Yesterday I was diagnosed with PCOS. It was a surprise diagnosis.
I’ve had horrible periods since, basically, I started having periods. I would bleed for a month straight or skip my period four months in a row. I spent more time bloated than not. Suspecting endometriosis, which runs in my family, I was unceremoniously put on birth control in an attempt to give me some semblance of control over my internal organs. It didn’t really work. I cycled through birth controls, dealing with side effect after side effect while still flip-flopping between extreme bleeding or no bleeding at all. When I did bleed, I’d be in so much pain that I considered cutting my own uterus out. When I didn’t have a period, I still had bloating, tenderness, and a plethora of other symptoms.
I had a pregnancy with hyperemesis gravidarum, so I didn’t notice much of anything besides nausea and vomiting for nine months. (And residual nausea when I ovulate, too.) However, once my periods started back, everything came right back. I had Nexplanon inserted in 2016, and after that, all my weird symptoms could be explained away as birth control side effects.
Except they weren’t.
After I landed in the ER twice within the span of a year for mysterious abdominal pain, a CT scan found ovarian cysts. I assumed they were functional cysts, but with a family history of reproductive problems, it’s really better safe than sorry. I agreed to see a gynecologist, despite some post-traumatic symptoms I have around OBGYNs.
I saw a gynecologist at a women’s only clinic. I’ve seen a male gynecologist in the past with no issues, but the gynecologist in question was one of the only slightly reasonable people I met during my HG debacle. She had left the clinic I used for pregnancy early on, so I wasn’t able to see her. Still, she had left a good impression. Justin booked an appointment for me and I braced myself.
When I went in, I kind of panicked. I word-vomited at the nurse. I might have cried a little. No big deal though. She was super sweet and explained everything I had told her to the doctor, sparing no detail.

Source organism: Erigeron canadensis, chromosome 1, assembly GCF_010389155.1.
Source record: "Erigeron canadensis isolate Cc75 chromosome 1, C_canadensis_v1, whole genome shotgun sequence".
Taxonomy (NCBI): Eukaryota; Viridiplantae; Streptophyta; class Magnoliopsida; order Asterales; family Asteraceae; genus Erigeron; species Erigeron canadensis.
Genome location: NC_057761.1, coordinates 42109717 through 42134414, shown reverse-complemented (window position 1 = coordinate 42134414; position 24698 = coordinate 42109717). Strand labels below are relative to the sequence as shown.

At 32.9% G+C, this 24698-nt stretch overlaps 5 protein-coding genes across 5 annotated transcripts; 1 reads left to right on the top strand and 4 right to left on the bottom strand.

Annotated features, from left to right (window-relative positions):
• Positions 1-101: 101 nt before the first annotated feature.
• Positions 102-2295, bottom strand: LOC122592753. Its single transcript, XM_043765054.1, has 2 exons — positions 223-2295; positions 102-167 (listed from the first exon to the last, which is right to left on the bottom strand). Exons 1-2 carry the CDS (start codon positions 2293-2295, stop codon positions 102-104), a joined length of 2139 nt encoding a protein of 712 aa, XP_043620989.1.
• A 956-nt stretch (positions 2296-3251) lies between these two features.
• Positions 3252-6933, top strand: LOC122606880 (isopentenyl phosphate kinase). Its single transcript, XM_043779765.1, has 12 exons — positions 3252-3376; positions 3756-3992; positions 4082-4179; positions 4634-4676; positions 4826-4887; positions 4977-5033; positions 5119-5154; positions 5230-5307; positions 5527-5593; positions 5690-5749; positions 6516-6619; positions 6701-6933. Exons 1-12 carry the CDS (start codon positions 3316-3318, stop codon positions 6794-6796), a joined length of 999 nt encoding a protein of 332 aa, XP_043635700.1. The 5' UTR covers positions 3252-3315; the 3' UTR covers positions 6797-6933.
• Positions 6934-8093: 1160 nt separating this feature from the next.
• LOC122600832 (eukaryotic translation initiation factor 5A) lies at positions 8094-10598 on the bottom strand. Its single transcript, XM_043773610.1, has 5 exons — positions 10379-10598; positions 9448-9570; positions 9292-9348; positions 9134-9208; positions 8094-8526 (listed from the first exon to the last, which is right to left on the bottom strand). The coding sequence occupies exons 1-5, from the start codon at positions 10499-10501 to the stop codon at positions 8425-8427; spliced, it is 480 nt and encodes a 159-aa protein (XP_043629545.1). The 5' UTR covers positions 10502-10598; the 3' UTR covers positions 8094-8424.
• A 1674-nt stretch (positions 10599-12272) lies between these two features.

The doctor came in with action plan— but asked me what I wanted taken care of, too. A lot of doctors get so caught up in their own idea of what’s going on that they forget to ask the patient what they want out of the visit. That didn’t happen.
I knew something was going down when I got my ultrasound. The tech was wonderful, and I had actually seen her during the beginning of my pregnancy. The problem wasn’t her. The problem was that she seemed very concerned about what she saw on my ovaries.
When the doctor came in, she looked at the ultrasound for all of two seconds before asking “has anyone ever said anything about PCOS?”
I replied that they hadn’t.
“Well, you have it.”
She went on to explain that PCOS caused things like low grade pelvic inflammation— and that mine was currently “very high grade.” PCOS also caused the mysterious headaches I have been getting after eating, and it’s the cause of the mysterious missing period.
She also drew an illustration of my ovaries, complete with “a happy uterus.” Mine is apparently an unhappy uterus. Go figure.
We’ve got an action plan. It involves reducing my pelvic inflammation and making sure I don’t have anything else compounding the issue. I’ll also be doing pelvic floor therapy, but that’s a whole different story for a post I will never write.
Since my diagnosis yesterday, it’s come to my attention that a large percentage of people I know also deal with PCOS. So, hive mind, I’d love some help. What are your best tips and resources for living with PCOS?